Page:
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Tony Badran

Hook, line, and sinker

The US appears to support including Hezbollah in a government in the name of "fighting terrorism"

Hezbollah leader Hassan Nasrallah meeting with then-Prime Minister Saad Hariri in 2008

The Obama administration finally got what it wanted as the Geneva II conference kicked off yesterday with the stated purpose of joining together the Assad regime and the opposition in a transitional government. At the same time, another farcical production is underway in Beirut, as efforts continue to form a unity government including Hezbollah and the March 14 bloc. As with its Syrian iteration, the formation of such a Lebanese government appears to have US backing. Sensing a convergence with American preferences, Hezbollah is playing up to Washington, seeking to leverage the US position to its advantage.

                                                                             

Renewed talk of a national unity government took many in Beirut by surprise, especially when former Prime Minister Saad Hariri appeared open to the idea. So far it remains unclear what motivated Hariri's decision, but what is curious is that a potential partnership with Hezbollah in government looks to be receiving approval from Washington. 

 

Over the past several weeks, the pro-Hezbollah media has published alleged quotes by David Hale, US ambassador to Lebanon, as well as by another unnamed US official weighing in on the question of forming a unity government. Last December, as there was talk of President Suleiman forming a neutral government, the pro-Hezbollah Al-Akhbar newspaper published what it claimed was Ambassador Hale's counsel on the matter to Suleiman's advisor. According to Al-Akhbar, Hale allegedly expressed "America's understanding of Saudi Arabia's rejection of Hezbollah's participation in any government. However, America fears the reaction of Hezbollah, Syria, and Iran to such a step. For these reactions could lead to a total loss of stability, and maybe worse, to total Hezbollah and Syrian control over Lebanon." Hale, Al-Akhbar proceeded to say, then counseled Suleiman's advisor to support the efforts of Walid Jumblatt, who was working for a unity government with Hezbollah.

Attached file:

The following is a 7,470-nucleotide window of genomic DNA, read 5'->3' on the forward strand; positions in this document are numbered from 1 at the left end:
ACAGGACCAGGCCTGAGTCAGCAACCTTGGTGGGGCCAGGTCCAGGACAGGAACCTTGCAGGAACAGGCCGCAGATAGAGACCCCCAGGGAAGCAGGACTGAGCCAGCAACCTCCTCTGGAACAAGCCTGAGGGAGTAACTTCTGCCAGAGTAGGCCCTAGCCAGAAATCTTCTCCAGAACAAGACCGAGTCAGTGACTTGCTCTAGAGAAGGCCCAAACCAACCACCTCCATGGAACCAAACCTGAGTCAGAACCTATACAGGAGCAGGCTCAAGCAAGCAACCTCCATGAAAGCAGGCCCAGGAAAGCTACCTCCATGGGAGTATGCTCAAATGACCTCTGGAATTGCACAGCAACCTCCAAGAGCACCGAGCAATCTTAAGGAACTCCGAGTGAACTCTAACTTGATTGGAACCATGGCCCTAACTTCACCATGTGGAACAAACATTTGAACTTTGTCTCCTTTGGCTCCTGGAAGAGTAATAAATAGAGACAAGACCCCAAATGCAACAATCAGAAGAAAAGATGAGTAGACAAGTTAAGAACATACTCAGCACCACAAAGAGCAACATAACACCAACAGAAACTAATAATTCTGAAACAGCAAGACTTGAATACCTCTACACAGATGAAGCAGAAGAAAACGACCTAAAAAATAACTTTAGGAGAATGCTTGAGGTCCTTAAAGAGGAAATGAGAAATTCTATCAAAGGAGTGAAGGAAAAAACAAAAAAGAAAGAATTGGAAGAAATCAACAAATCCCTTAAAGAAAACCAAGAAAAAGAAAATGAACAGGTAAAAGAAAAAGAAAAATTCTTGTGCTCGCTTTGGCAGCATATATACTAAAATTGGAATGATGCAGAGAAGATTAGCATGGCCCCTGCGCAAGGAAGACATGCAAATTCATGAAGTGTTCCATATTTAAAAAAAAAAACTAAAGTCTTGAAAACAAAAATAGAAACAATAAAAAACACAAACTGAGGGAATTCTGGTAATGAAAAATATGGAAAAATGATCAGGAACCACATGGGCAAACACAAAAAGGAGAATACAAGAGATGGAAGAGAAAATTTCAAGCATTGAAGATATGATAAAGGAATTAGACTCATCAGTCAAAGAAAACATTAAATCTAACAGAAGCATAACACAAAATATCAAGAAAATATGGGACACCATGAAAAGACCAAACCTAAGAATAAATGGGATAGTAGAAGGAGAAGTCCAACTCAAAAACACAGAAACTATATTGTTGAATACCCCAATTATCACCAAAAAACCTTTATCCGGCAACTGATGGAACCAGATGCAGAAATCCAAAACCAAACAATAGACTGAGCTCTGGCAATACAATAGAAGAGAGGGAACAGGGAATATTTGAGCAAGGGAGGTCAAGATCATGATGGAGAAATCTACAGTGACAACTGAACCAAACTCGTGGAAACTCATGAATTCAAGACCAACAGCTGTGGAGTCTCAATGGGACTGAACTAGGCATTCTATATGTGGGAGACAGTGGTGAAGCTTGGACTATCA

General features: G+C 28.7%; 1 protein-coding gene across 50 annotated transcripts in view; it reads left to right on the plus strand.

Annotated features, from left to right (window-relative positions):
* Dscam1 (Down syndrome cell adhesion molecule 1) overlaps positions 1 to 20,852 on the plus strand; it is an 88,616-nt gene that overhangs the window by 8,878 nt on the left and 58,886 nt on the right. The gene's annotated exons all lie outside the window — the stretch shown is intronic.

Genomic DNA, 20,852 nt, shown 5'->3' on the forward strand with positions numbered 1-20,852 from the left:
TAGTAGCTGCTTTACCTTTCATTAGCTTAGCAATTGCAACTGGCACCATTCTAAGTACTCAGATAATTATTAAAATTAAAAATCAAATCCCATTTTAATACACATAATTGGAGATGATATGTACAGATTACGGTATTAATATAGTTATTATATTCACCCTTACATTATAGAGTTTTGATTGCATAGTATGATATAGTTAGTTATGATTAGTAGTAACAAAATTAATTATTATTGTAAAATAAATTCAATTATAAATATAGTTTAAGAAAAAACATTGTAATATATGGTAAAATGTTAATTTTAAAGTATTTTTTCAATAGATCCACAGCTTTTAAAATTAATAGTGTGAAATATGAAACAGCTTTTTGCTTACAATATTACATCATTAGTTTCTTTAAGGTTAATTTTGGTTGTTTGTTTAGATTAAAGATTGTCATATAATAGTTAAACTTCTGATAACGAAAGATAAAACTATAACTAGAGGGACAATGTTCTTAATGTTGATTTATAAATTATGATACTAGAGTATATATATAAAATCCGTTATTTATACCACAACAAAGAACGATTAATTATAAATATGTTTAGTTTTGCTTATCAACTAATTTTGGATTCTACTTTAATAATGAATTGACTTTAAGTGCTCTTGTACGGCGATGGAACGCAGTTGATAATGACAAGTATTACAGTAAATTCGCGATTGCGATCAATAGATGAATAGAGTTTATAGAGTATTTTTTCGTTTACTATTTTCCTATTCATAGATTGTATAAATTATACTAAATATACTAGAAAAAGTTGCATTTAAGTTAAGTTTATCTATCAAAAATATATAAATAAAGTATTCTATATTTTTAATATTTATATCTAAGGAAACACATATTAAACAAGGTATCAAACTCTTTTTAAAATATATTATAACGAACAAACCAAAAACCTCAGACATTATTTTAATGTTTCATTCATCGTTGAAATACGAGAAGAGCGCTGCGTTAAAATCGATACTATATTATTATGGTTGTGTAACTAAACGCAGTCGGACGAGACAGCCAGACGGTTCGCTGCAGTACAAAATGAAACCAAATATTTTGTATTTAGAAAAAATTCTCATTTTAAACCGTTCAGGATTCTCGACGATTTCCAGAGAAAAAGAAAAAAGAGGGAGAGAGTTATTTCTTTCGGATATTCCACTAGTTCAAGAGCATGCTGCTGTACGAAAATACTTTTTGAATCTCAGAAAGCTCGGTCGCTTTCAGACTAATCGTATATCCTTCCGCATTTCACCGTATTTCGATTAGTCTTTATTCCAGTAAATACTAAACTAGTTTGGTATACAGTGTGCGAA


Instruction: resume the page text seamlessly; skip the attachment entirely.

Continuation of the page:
Then earlier this month, the pro-Hezbollah newspaper As-Safir quoted another unnamed US official making that point more explicitly. "If the obligatory gateway to forming a new government in Lebanon is partnership with Hezbollah, then the US does not object, especially since the reality and composition of Lebanon attest without a doubt that there is no possibility to form a government without Hezbollah."

 

It's tempting to dismiss these quotes as the pro-Hezbollah media's self-serving propaganda, even if the US embassy has not yet publicly denied them. At the same time, however, they reveal how US policy in the region is allowing Iran and its assets to leverage Washington's posture to press their advantage. The US considers Sunni Islamist groups to be the principal threat to stability in the region. The White House approach is to work with functioning governments to prevent extremists from emerging or growing. Accordingly, Tehran and its allies from Baghdad to Beirut have zeroed in on a single message, which they understand resonates well in Washington: fighting terrorism. Iran's regional assets understand that this brings the US onside to undercut their domestic, Sunni, adversaries.